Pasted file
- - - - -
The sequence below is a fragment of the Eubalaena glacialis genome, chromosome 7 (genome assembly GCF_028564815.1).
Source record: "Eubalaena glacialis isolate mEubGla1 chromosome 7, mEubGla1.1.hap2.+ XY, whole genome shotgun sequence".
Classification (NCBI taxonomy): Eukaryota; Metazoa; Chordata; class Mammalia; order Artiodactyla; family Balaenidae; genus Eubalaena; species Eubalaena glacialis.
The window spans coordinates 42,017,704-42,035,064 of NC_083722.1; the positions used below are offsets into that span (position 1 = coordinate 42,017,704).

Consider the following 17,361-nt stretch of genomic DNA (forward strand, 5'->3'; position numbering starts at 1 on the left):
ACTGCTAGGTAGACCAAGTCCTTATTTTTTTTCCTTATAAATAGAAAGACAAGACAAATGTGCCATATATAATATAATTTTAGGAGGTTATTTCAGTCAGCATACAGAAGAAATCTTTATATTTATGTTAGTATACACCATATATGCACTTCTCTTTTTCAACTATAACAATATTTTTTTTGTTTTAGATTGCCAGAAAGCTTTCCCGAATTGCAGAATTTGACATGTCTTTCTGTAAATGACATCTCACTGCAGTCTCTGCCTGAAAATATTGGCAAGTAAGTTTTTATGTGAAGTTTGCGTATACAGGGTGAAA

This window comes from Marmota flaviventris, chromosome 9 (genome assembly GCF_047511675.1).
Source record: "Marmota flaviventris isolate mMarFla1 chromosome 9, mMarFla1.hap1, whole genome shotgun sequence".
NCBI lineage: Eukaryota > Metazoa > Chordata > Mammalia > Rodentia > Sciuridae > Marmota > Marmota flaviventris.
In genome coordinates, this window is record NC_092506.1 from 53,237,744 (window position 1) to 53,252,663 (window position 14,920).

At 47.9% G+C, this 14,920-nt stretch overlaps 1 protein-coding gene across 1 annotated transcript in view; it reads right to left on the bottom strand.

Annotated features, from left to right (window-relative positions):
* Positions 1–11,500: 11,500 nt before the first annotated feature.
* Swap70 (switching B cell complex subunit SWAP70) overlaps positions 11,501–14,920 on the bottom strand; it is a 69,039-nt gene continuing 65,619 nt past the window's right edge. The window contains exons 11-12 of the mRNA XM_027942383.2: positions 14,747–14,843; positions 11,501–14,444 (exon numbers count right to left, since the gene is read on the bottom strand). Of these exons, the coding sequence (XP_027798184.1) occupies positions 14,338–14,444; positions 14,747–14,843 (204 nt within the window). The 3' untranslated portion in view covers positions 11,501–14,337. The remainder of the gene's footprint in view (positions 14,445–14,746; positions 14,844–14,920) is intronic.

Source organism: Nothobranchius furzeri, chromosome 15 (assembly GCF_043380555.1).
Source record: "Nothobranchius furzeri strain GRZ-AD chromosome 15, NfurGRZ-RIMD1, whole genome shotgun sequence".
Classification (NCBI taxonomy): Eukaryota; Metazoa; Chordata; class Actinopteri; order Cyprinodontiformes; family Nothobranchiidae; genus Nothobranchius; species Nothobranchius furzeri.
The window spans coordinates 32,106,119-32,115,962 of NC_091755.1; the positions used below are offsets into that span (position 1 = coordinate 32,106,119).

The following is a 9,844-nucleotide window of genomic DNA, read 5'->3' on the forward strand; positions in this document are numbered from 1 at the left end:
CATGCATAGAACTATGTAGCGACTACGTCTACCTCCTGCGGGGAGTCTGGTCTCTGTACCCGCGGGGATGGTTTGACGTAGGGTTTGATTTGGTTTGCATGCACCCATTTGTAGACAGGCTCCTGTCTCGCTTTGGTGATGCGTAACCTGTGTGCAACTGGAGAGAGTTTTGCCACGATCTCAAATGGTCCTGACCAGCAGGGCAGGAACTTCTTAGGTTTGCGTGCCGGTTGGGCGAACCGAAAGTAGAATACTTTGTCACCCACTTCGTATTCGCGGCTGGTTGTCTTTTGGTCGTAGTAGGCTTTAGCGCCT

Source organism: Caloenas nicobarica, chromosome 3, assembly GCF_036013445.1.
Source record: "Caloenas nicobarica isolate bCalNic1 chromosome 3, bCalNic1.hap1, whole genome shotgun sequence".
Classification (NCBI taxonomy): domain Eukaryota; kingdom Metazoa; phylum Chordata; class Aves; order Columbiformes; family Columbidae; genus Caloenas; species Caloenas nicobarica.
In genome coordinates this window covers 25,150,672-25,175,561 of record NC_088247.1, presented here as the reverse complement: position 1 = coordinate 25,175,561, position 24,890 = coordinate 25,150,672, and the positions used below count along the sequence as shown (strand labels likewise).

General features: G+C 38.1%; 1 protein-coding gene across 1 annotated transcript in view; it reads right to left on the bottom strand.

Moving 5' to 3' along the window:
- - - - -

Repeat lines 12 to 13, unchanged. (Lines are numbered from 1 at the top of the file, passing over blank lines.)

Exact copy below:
Annotated features, from left to right (window-relative positions):
* Positions 1–11,500: 11,500 nt before the first annotated feature.